With December being Disability Awareness Month in South Africa, Ventureburn highlights four South African tech startups serving people with disabilities — that we should all know about.
South Africa has a national disability prevalence rate of 7.5%, says the Department of Social Development. That’s the percentage of the population that have some form of visual, physical, aural, intellectual, learning and communication disability.
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That then is quite a significant percentage of the population that, depending on the extent and severity of their disabilities, face different problems around how they go about life.
Many startups are trying to disrupt the business world, but they’re forgetting an entire market that desperately needs disruption — people with disabilities
Nick De La Hunt founder and director of app developer Wigital believes not enough innovators are focused on social change.
“Many of them are trying to disrupt the business world, but in so doing, they’re forgetting an entire market that desperately needs disruption, education and people with disabilities,” he says.
Here then are four SA startups that have risen to the challenge and developing cutting-edge solutions to some of the problems that people living with disabilities face on a daily basis.
Wigital’s FingerTalk is one of South Africa’s first mobile apps (available on Android and iOS) for learning South African Sign Language. The app won joint-third place prize (and R150 000) at this year’s SAB Foundation Social Innovation and Disability Empowerment Awards, held in October.
The app, says Hunt, has amassed over 2000 active users so far, with an average seven new users signing up per day. He expects this to increase as the startup recently secured funds to help market the app.
Developed by Brandon van der Ventel, Richard Newman and Siegfried Jegels, this app aims to bring a sense of “sight” and navigation to blind or visually impaired people by means of audible (sound) and touch sensitive (vibrations) signals.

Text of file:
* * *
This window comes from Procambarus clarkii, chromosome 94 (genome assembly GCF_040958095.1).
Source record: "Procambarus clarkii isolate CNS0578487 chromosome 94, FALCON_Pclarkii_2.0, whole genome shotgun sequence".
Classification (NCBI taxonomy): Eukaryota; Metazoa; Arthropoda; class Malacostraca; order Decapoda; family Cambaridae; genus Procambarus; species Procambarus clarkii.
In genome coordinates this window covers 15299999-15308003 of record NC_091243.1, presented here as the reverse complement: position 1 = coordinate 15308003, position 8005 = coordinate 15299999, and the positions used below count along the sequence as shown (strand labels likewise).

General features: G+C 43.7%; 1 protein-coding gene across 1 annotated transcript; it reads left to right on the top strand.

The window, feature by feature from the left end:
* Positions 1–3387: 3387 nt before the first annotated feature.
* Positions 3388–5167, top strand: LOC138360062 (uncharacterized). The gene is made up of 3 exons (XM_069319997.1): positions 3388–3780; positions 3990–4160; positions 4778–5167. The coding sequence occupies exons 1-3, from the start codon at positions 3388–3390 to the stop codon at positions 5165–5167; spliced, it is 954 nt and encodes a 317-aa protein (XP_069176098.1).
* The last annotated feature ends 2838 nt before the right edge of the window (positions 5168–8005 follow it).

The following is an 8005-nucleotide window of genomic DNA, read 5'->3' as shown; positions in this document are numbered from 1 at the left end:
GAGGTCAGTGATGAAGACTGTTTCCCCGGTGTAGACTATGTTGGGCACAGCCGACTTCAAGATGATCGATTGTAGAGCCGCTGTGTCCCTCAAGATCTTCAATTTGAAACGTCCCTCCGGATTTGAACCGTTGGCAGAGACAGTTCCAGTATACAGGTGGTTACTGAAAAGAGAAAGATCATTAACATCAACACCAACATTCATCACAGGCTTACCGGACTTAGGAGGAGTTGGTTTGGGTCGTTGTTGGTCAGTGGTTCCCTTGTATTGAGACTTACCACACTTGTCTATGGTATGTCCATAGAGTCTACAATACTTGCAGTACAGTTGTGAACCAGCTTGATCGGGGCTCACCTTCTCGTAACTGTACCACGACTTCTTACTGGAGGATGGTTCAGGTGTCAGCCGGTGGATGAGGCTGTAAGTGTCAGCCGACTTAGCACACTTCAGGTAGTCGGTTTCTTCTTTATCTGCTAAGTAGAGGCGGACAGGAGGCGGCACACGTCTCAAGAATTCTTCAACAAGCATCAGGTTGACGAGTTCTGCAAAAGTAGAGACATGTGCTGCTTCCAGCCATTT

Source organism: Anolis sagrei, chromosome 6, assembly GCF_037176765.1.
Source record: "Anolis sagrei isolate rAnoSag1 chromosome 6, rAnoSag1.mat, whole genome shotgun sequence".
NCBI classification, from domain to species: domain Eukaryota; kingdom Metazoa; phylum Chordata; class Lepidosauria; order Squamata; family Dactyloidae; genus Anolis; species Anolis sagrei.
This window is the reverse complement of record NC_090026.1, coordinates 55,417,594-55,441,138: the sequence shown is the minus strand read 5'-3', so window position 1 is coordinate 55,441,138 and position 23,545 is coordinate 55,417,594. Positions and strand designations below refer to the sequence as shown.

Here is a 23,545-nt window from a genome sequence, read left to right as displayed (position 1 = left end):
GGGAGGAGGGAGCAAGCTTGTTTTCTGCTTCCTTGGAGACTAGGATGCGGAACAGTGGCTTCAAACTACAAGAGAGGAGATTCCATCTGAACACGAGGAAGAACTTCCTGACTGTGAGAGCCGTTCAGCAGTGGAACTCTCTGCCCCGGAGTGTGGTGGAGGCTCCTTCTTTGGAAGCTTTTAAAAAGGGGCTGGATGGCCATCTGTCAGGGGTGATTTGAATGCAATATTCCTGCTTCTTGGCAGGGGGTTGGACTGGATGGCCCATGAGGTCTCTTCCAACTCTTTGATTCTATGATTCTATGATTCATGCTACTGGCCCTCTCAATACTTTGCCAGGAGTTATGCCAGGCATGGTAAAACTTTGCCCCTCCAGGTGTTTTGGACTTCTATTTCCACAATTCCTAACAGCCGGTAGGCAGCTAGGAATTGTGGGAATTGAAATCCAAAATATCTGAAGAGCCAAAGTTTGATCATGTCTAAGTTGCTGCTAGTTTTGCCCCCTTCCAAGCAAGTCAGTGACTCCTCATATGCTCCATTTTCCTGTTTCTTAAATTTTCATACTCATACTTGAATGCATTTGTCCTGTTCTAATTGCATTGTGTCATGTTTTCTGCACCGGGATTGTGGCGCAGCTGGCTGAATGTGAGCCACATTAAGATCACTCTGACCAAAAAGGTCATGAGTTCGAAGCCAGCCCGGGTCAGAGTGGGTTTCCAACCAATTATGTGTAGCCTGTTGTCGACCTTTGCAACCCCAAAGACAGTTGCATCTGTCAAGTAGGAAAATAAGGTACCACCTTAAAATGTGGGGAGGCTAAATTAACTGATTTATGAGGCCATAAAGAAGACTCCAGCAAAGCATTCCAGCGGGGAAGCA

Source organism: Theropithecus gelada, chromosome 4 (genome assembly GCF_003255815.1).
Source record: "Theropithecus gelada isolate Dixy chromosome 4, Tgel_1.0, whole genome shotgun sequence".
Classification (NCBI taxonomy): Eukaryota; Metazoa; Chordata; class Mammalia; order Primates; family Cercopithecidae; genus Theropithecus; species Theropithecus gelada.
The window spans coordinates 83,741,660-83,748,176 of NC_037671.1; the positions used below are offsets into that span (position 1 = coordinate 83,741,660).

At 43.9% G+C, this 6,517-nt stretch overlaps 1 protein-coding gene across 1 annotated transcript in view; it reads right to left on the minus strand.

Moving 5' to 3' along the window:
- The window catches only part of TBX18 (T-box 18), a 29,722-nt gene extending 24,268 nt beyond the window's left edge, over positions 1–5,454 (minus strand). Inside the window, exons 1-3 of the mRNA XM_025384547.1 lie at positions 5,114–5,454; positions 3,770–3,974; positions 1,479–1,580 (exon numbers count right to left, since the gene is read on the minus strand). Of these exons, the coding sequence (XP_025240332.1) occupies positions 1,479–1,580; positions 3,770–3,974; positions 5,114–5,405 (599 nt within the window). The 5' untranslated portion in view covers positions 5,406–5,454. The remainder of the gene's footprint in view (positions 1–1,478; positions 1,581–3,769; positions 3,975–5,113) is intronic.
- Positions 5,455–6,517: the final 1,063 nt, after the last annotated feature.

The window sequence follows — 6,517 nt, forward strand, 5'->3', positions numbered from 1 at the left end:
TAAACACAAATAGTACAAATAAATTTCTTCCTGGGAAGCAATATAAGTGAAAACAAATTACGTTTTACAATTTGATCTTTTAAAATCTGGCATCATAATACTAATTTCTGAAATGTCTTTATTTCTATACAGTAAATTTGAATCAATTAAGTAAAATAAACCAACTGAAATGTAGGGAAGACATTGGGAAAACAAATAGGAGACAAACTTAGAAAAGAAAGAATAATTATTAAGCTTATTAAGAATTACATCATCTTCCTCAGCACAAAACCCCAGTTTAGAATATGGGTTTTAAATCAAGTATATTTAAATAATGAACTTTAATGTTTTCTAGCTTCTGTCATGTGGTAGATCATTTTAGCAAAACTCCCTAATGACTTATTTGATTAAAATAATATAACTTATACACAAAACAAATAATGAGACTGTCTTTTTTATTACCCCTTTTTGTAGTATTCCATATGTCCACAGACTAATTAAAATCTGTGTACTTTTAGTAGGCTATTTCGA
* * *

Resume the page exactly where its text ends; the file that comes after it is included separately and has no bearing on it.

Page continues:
The signals are activated based on proximity to bluetooth beacons located within buildings, offices, complexes and public transport interchanges.
ZiPD is a ride-share platform for people with disabilities. The platform currently doesn’t have an app, but one can fill a form on their website to arrange for a ride. The platform is an initiative of the Hub Employment Ecosystems for People with Disabilities (HeePD).
Stephanie Cowper and team have developed the BeSpecular app which is available on both Google Play and on the App Store . The app aims to help visually impaired, blind and deaf people live more independent lives.
Through the app, visually impaired users take photos of objects or situations and ask for assistance from a community of sighted volunteers.
According to a press release on BeSpecular’s site, the app is available across 55 countries to date.
Know of any innovations, innovators or solutions aimed at helping people with disabilities, that we might have missed? Let us know by contacting us on firstname.lastname@example.org.
Featured image: UnitedNationsEnable via Twitter (Artyom Geodakyan/TASS via Getty Images)